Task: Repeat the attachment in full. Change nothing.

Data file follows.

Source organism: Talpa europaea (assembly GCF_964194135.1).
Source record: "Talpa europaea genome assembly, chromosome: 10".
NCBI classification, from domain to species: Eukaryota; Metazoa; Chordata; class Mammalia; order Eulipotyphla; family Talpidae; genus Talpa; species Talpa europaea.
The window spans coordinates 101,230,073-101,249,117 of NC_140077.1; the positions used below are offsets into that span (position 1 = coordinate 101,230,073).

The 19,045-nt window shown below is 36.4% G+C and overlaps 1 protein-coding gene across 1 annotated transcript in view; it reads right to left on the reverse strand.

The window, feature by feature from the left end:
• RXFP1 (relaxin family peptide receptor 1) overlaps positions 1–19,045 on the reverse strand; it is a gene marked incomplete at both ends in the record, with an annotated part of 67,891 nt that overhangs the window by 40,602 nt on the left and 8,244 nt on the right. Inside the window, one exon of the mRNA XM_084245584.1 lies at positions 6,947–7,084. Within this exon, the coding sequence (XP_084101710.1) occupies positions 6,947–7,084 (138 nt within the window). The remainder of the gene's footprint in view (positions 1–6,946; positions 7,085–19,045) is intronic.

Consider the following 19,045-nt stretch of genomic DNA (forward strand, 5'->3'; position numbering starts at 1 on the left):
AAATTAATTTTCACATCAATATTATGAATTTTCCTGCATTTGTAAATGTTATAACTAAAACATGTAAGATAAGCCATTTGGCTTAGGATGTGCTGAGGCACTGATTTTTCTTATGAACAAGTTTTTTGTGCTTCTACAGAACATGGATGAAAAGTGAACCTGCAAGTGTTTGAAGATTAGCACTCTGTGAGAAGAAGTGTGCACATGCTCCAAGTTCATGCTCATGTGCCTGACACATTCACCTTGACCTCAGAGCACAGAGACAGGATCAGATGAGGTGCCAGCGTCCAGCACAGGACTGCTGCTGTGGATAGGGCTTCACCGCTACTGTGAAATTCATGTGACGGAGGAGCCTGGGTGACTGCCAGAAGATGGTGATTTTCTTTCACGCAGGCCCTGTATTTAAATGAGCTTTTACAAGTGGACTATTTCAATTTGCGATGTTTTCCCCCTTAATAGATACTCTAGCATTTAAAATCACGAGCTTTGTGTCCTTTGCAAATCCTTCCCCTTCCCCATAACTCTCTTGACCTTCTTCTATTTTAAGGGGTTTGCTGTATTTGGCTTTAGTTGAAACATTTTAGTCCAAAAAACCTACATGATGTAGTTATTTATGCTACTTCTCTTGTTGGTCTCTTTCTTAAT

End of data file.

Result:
Source organism: Talpa europaea (assembly GCF_964194135.1).
Source record: "Talpa europaea genome assembly, chromosome: 10".
NCBI classification, from domain to species: Eukaryota; Metazoa; Chordata; class Mammalia; order Eulipotyphla; family Talpidae; genus Talpa; species Talpa europaea.
The window spans coordinates 101,230,073-101,249,117 of NC_140077.1; the positions used below are offsets into that span (position 1 = coordinate 101,230,073).

The 19,045-nt window shown below is 36.4% G+C and overlaps 1 protein-coding gene across 1 annotated transcript in view; it reads right to left on the reverse strand.

The window, feature by feature from the left end:
• RXFP1 (relaxin family peptide receptor 1) overlaps positions 1–19,045 on the reverse strand; it is a gene marked incomplete at both ends in the record, with an annotated part of 67,891 nt that overhangs the window by 40,602 nt on the left and 8,244 nt on the right. Inside the window, one exon of the mRNA XM_084245584.1 lies at positions 6,947–7,084. Within this exon, the coding sequence (XP_084101710.1) occupies positions 6,947–7,084 (138 nt within the window). The remainder of the gene's footprint in view (positions 1–6,946; positions 7,085–19,045) is intronic.

Consider the following 19,045-nt stretch of genomic DNA (forward strand, 5'->3'; position numbering starts at 1 on the left):
AAATTAATTTTCACATCAATATTATGAATTTTCCTGCATTTGTAAATGTTATAACTAAAACATGTAAGATAAGCCATTTGGCTTAGGATGTGCTGAGGCACTGATTTTTCTTATGAACAAGTTTTTTGTGCTTCTACAGAACATGGATGAAAAGTGAACCTGCAAGTGTTTGAAGATTAGCACTCTGTGAGAAGAAGTGTGCACATGCTCCAAGTTCATGCTCATGTGCCTGACACATTCACCTTGACCTCAGAGCACAGAGACAGGATCAGATGAGGTGCCAGCGTCCAGCACAGGACTGCTGCTGTGGATAGGGCTTCACCGCTACTGTGAAATTCATGTGACGGAGGAGCCTGGGTGACTGCCAGAAGATGGTGATTTTCTTTCACGCAGGCCCTGTATTTAAATGAGCTTTTACAAGTGGACTATTTCAATTTGCGATGTTTTCCCCCTTAATAGATACTCTAGCATTTAAAATCACGAGCTTTGTGTCCTTTGCAAATCCTTCCCCTTCCCCATAACTCTCTTGACCTTCTTCTATTTTAAGGGGTTTGCTGTATTTGGCTTTAGTTGAAACATTTTAGTCCAAAAAACCTACATGATGTAGTTATTTATGCTACTTCTCTTGTTGGTCTCTTTCTTAAT